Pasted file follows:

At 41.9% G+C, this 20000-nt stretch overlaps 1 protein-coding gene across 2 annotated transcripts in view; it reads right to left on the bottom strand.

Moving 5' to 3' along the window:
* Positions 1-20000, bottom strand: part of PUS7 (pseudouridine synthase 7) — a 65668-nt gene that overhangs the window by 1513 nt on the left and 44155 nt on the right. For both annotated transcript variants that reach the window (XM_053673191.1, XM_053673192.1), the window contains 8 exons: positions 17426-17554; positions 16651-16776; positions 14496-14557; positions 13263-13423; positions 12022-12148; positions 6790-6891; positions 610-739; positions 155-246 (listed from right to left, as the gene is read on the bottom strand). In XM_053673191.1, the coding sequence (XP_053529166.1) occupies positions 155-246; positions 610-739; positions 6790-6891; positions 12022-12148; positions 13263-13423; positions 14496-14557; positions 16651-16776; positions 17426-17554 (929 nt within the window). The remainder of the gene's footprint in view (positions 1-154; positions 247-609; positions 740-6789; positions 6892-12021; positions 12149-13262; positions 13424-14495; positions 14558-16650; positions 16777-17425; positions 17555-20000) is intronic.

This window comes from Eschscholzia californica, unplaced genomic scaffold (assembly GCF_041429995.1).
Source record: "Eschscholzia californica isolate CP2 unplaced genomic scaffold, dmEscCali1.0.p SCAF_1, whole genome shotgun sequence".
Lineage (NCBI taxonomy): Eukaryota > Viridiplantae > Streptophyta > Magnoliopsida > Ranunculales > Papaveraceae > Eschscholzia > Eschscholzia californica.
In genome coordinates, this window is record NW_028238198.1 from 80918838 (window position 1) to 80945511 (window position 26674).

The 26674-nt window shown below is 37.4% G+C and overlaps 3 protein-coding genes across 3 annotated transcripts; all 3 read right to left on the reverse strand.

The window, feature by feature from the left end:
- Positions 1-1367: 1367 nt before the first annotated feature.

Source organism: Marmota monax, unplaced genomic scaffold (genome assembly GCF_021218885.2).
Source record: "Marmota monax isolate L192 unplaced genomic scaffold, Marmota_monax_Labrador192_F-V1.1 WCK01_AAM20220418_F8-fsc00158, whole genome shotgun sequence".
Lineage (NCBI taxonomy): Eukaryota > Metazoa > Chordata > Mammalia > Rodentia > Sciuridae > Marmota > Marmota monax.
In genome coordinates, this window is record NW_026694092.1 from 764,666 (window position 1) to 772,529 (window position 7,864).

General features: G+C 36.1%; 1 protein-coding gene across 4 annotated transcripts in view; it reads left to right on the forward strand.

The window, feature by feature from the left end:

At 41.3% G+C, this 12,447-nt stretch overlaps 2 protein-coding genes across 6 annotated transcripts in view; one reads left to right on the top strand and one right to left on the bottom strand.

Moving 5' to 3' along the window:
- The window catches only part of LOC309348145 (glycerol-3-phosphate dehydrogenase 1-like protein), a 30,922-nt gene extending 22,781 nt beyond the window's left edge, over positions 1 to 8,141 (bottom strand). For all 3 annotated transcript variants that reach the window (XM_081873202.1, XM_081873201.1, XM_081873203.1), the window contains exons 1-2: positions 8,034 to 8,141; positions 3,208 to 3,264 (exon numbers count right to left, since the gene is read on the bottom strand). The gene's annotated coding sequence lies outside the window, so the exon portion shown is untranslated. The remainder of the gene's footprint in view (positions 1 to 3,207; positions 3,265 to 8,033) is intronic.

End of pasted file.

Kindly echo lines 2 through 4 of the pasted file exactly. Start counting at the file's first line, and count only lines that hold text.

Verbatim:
Moving 5' to 3' along the window:
* Positions 1-20000, bottom strand: part of PUS7 (pseudouridine synthase 7) — a 65668-nt gene that overhangs the window by 1513 nt on the left and 44155 nt on the right. For both annotated transcript variants that reach the window (XM_053673191.1, XM_053673192.1), the window contains 8 exons: positions 17426-17554; positions 16651-16776; positions 14496-14557; positions 13263-13423; positions 12022-12148; positions 6790-6891; positions 610-739; positions 155-246 (listed from right to left, as the gene is read on the bottom strand). In XM_053673191.1, the coding sequence (XP_053529166.1) occupies positions 155-246; positions 610-739; positions 6790-6891; positions 12022-12148; positions 13263-13423; positions 14496-14557; positions 16651-16776; positions 17426-17554 (929 nt within the window). The remainder of the gene's footprint in view (positions 1-154; positions 247-609; positions 740-6789; positions 6892-12021; positions 12149-13262; positions 13424-14495; positions 14558-16650; positions 16777-17425; positions 17555-20000) is intronic.

This window comes from Eschscholzia californica, unplaced genomic scaffold (assembly GCF_041429995.1).